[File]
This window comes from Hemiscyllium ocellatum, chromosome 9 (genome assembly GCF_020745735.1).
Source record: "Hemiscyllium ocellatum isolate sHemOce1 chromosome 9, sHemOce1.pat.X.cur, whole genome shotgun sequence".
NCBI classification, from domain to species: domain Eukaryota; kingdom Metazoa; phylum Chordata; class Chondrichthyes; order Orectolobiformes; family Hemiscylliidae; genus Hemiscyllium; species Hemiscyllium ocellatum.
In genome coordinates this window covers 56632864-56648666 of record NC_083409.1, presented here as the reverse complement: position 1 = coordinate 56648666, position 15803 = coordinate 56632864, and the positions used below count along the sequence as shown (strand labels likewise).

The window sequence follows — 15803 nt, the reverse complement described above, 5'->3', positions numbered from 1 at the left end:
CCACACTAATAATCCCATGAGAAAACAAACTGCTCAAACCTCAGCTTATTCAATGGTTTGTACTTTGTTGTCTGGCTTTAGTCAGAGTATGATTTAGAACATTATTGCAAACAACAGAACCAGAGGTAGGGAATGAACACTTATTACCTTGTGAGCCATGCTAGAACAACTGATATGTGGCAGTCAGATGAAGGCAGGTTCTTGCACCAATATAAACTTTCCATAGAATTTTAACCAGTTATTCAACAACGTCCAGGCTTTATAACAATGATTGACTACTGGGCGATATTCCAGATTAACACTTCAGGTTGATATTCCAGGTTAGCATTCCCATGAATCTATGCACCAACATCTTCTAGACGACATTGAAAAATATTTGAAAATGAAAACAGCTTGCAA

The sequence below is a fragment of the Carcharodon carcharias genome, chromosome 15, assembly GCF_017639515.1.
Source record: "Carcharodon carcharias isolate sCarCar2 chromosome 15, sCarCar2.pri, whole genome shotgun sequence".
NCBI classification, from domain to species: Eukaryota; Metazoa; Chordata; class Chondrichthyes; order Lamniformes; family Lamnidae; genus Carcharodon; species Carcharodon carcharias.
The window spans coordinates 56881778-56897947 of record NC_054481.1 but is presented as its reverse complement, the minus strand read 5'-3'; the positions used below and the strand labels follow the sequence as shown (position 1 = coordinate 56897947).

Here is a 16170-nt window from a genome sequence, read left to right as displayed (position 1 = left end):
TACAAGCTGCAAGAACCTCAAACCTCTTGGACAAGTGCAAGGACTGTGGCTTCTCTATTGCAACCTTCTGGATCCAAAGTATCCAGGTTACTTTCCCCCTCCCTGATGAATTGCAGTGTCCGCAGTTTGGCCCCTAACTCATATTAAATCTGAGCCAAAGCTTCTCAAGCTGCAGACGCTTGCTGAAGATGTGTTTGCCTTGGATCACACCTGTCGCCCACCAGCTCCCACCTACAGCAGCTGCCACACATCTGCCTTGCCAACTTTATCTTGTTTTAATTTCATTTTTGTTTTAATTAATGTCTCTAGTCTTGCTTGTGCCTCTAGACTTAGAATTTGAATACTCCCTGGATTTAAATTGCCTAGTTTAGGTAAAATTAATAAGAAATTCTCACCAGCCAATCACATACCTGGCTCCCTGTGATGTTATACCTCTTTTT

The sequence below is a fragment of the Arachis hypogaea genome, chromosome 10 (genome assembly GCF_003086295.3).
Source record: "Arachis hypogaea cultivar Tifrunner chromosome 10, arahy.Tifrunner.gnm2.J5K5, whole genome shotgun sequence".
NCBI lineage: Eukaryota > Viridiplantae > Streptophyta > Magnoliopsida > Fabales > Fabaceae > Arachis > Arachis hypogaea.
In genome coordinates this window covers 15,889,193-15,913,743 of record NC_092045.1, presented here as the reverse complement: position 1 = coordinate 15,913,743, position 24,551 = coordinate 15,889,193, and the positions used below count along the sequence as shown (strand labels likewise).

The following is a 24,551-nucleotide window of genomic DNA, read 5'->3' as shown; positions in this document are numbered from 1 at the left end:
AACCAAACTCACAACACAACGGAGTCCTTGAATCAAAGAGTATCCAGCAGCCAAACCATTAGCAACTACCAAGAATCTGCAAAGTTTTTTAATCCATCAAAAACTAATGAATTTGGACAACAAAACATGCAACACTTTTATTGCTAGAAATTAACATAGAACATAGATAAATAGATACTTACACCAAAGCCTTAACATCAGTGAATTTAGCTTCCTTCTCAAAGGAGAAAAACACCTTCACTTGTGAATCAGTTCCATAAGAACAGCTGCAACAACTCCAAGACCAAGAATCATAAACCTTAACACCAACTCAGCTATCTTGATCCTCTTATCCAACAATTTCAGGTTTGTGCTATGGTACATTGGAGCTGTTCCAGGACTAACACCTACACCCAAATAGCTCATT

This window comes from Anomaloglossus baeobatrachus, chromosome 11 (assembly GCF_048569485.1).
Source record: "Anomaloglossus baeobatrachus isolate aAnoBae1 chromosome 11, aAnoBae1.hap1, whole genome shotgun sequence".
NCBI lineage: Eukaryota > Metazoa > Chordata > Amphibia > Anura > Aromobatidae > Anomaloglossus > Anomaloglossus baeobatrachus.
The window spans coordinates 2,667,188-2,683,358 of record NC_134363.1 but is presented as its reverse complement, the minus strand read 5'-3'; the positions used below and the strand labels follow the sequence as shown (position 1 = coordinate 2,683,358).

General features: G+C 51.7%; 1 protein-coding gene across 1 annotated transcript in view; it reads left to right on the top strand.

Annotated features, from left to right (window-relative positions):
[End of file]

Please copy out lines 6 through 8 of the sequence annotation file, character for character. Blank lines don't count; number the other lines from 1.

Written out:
CCACACTAATAATCCCATGAGAAAACAAACTGCTCAAACCTCAGCTTATTCAATGGTTTGTACTTTGTTGTCTGGCTTTAGTCAGAGTATGATTTAGAACATTATTGCAAACAACAGAACCAGAGGTAGGGAATGAACACTTATTACCTTGTGAGCCATGCTAGAACAACTGATATGTGGCAGTCAGATGAAGGCAGGTTCTTGCACCAATATAAACTTTCCATAGAATTTTAACCAGTTATTCAACAACGTCCAGGCTTTATAACAATGATTGACTACTGGGCGATATTCCAGATTAACACTTCAGGTTGATATTCCAGGTTAGCATTCCCATGAATCTATGCACCAACATCTTCTAGACGACATTGAAAAATATTTGAAAATGAAAACAGCTTGCAA

The sequence below is a fragment of the Carcharodon carcharias genome, chromosome 15, assembly GCF_017639515.1.
Source record: "Carcharodon carcharias isolate sCarCar2 chromosome 15, sCarCar2.pri, whole genome shotgun sequence".